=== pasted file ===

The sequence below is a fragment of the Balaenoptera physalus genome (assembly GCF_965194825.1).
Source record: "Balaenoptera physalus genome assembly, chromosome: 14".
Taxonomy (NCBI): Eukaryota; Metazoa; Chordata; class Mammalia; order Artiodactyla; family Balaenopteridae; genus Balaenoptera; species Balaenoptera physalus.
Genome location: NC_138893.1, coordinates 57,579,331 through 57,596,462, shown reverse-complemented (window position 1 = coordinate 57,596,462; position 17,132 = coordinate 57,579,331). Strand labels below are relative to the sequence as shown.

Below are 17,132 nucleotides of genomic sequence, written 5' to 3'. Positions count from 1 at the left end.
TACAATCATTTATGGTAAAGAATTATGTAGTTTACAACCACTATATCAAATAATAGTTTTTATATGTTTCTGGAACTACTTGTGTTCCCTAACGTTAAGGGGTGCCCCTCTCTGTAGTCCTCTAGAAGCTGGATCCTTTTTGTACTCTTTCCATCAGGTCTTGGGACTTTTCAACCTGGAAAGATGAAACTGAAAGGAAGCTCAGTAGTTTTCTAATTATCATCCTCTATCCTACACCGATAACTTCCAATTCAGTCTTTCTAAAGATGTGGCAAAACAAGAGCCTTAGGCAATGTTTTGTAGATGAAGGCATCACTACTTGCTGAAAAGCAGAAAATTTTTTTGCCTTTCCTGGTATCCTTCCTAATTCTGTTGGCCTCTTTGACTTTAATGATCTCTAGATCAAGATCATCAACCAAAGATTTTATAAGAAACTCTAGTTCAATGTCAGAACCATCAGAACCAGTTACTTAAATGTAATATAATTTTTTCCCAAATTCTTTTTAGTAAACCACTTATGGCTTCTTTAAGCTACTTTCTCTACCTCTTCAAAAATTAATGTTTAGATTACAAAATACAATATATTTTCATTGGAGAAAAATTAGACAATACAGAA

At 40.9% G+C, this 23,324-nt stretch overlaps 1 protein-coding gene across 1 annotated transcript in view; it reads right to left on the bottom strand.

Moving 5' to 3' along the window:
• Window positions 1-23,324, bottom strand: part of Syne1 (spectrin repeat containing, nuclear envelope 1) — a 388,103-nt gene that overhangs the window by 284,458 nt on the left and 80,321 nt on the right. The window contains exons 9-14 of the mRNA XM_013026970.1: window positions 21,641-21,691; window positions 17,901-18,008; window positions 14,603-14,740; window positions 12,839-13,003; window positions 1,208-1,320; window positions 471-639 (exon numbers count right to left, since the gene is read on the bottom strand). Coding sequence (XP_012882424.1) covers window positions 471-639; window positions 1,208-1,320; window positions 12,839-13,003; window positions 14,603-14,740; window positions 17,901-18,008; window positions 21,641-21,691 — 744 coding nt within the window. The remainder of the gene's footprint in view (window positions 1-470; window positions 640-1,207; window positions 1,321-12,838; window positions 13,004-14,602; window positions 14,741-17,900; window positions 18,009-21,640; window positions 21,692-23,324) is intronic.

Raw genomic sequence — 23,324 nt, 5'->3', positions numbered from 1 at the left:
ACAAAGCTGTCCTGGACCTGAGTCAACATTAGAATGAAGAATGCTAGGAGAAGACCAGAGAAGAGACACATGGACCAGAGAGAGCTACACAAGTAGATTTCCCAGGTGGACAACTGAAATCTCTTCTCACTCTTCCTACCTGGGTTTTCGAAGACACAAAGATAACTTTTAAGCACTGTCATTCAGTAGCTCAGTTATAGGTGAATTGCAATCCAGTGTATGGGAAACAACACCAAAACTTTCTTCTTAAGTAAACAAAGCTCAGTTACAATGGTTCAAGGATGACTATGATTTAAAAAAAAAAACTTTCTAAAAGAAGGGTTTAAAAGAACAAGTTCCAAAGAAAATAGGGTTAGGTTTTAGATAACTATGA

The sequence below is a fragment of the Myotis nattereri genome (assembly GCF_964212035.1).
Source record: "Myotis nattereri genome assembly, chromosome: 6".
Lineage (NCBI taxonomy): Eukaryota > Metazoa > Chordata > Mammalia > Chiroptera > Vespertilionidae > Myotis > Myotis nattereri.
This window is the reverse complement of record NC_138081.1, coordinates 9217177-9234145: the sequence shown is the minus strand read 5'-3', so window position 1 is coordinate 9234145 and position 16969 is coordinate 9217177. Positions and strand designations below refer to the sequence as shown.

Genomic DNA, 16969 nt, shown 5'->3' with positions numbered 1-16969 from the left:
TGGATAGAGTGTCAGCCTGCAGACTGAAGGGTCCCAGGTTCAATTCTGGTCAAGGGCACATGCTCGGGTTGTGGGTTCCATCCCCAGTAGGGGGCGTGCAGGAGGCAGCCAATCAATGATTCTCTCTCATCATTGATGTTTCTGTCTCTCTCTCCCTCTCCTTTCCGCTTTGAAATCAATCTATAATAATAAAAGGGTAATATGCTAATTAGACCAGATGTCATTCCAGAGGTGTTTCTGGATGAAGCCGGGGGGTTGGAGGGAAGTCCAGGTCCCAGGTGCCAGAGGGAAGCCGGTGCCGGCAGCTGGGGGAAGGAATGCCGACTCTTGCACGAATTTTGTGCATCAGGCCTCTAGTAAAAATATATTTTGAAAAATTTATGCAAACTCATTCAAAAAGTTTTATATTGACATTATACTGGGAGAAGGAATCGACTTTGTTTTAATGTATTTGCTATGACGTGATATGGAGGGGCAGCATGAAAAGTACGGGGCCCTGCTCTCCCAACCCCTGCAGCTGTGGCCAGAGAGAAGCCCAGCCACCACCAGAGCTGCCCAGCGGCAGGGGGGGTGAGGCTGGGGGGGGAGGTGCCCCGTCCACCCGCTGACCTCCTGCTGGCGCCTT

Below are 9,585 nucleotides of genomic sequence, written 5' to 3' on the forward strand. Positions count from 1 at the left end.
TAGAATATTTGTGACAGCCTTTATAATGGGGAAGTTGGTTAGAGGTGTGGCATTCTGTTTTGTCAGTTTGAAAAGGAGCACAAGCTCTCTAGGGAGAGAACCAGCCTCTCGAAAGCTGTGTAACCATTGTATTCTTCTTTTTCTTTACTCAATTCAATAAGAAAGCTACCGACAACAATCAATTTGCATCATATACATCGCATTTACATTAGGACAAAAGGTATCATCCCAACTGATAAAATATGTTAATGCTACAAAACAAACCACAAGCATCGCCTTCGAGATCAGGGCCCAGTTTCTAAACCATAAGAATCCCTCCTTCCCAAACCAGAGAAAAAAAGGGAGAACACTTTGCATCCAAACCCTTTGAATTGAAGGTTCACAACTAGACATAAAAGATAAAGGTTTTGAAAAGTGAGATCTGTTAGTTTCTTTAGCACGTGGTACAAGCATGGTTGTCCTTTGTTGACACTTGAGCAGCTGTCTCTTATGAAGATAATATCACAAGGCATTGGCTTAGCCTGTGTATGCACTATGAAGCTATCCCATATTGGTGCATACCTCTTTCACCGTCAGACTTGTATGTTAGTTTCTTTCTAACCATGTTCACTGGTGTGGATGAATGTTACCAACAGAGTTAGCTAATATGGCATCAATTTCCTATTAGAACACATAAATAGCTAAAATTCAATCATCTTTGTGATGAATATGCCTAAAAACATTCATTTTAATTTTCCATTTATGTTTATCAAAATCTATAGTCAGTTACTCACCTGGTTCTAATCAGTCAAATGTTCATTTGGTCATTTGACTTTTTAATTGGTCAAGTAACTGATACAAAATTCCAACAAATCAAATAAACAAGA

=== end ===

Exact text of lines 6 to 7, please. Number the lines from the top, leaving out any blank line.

TACAATCATTTATGGTAAAGAATTATGTAGTTTACAACCACTATATCAAATAATAGTTTTTATATGTTTCTGGAACTACTTGTGTTCCCTAACGTTAAGGGGTGCCCCTCTCTGTAGTCCTCTAGAAGCTGGATCCTTTTTGTACTCTTTCCATCAGGTCTTGGGACTTTTCAACCTGGAAAGATGAAACTGAAAGGAAGCTCAGTAGTTTTCTAATTATCATCCTCTATCCTACACCGATAACTTCCAATTCAGTCTTTCTAAAGATGTGGCAAAACAAGAGCCTTAGGCAATGTTTTGTAGATGAAGGCATCACTACTTGCTGAAAAGCAGAAAATTTTTTTGCCTTTCCTGGTATCCTTCCTAATTCTGTTGGCCTCTTTGACTTTAATGATCTCTAGATCAAGATCATCAACCAAAGATTTTATAAGAAACTCTAGTTCAATGTCAGAACCATCAGAACCAGTTACTTAAATGTAATATAATTTTTTCCCAAATTCTTTTTAGTAAACCACTTATGGCTTCTTTAAGCTACTTTCTCTACCTCTTCAAAAATTAATGTTTAGATTACAAAATACAATATATTTTCATTGGAGAAAAATTAGACAATACAGAA

At 40.9% G+C, this 23,324-nt stretch overlaps 1 protein-coding gene across 1 annotated transcript in view; it reads right to left on the bottom strand.